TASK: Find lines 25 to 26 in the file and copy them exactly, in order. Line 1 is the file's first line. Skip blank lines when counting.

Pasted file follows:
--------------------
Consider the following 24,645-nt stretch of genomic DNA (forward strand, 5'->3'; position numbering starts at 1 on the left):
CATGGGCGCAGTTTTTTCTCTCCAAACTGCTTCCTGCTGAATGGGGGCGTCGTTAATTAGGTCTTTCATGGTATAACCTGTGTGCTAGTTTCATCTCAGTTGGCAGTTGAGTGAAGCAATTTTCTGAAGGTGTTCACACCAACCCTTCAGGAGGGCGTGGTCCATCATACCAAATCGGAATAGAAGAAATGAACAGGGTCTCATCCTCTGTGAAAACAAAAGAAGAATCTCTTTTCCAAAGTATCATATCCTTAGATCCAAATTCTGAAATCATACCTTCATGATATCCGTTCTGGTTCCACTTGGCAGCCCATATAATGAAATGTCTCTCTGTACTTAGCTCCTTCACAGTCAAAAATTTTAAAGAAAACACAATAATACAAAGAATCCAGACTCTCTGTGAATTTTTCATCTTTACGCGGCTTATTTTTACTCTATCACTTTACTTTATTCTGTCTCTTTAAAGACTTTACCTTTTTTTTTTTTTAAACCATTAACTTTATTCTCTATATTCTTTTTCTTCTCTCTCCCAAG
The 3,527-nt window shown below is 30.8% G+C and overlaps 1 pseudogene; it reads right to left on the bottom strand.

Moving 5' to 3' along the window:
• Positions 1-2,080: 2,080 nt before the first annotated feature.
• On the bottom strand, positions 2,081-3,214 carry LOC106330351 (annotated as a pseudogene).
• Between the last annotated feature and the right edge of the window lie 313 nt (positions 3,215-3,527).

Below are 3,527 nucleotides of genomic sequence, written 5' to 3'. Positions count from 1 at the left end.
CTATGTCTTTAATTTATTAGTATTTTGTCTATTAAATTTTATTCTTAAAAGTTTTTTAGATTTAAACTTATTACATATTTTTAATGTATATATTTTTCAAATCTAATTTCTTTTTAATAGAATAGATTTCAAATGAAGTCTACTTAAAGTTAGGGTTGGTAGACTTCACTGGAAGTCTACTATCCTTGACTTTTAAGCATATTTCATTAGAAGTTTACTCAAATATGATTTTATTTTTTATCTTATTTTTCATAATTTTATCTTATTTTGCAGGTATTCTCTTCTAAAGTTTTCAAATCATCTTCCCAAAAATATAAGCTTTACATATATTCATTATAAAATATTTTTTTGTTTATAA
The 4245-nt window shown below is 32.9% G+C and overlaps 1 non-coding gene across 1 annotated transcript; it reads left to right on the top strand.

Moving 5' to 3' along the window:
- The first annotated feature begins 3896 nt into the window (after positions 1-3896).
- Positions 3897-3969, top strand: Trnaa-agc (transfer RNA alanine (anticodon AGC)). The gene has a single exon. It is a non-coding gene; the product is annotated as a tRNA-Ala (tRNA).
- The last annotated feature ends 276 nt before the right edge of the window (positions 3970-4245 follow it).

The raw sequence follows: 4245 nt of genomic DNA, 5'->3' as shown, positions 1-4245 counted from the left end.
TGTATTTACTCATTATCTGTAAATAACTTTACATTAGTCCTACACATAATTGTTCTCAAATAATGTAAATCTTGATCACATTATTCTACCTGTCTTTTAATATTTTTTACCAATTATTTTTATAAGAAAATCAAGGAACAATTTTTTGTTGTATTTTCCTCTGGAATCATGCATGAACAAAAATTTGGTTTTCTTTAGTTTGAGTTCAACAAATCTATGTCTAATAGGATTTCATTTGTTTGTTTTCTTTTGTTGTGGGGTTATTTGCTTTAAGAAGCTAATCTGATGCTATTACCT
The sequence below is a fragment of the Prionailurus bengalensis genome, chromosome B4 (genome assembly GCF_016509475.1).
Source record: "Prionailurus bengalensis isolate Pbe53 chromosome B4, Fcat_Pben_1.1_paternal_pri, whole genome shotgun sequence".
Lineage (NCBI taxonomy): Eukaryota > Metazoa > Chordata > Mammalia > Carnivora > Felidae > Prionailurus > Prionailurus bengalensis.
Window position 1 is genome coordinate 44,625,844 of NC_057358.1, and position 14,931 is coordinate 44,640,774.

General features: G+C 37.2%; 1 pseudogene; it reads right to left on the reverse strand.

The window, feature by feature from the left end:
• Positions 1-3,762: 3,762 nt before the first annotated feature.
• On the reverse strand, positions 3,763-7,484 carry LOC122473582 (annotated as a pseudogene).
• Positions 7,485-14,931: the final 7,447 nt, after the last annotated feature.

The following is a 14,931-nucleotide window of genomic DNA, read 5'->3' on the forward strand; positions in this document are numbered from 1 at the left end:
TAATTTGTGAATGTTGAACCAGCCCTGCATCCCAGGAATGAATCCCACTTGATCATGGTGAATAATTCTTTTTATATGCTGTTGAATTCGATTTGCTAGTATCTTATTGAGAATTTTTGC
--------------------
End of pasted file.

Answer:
• Positions 7,485-14,931: the final 7,447 nt, after the last annotated feature.

The following is a 14,931-nucleotide window of genomic DNA, read 5'->3' on the forward strand; positions in this document are numbered from 1 at the left end: